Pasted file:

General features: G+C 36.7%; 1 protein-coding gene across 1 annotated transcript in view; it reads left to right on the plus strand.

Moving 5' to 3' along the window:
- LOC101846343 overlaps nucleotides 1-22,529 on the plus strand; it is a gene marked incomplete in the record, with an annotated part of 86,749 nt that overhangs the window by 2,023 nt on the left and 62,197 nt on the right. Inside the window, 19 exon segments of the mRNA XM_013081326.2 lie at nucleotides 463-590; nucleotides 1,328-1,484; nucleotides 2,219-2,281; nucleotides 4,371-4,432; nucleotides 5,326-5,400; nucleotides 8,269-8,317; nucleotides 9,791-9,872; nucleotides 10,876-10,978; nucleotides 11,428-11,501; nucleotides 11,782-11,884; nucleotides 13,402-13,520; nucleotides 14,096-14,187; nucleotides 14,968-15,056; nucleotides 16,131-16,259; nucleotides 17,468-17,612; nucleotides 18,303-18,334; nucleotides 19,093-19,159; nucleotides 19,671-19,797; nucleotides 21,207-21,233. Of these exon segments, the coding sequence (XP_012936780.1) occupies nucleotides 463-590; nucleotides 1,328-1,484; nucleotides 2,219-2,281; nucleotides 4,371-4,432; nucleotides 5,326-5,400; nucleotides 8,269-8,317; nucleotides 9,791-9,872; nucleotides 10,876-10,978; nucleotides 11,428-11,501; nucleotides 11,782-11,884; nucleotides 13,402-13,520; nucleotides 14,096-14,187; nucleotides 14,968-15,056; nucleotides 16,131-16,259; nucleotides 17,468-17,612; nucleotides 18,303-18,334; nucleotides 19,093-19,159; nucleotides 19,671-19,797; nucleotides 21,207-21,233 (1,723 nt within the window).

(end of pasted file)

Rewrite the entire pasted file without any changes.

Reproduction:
General features: G+C 36.7%; 1 protein-coding gene across 1 annotated transcript in view; it reads left to right on the plus strand.

Moving 5' to 3' along the window:
- LOC101846343 overlaps nucleotides 1-22,529 on the plus strand; it is a gene marked incomplete in the record, with an annotated part of 86,749 nt that overhangs the window by 2,023 nt on the left and 62,197 nt on the right. Inside the window, 19 exon segments of the mRNA XM_013081326.2 lie at nucleotides 463-590; nucleotides 1,328-1,484; nucleotides 2,219-2,281; nucleotides 4,371-4,432; nucleotides 5,326-5,400; nucleotides 8,269-8,317; nucleotides 9,791-9,872; nucleotides 10,876-10,978; nucleotides 11,428-11,501; nucleotides 11,782-11,884; nucleotides 13,402-13,520; nucleotides 14,096-14,187; nucleotides 14,968-15,056; nucleotides 16,131-16,259; nucleotides 17,468-17,612; nucleotides 18,303-18,334; nucleotides 19,093-19,159; nucleotides 19,671-19,797; nucleotides 21,207-21,233. Of these exon segments, the coding sequence (XP_012936780.1) occupies nucleotides 463-590; nucleotides 1,328-1,484; nucleotides 2,219-2,281; nucleotides 4,371-4,432; nucleotides 5,326-5,400; nucleotides 8,269-8,317; nucleotides 9,791-9,872; nucleotides 10,876-10,978; nucleotides 11,428-11,501; nucleotides 11,782-11,884; nucleotides 13,402-13,520; nucleotides 14,096-14,187; nucleotides 14,968-15,056; nucleotides 16,131-16,259; nucleotides 17,468-17,612; nucleotides 18,303-18,334; nucleotides 19,093-19,159; nucleotides 19,671-19,797; nucleotides 21,207-21,233 (1,723 nt within the window).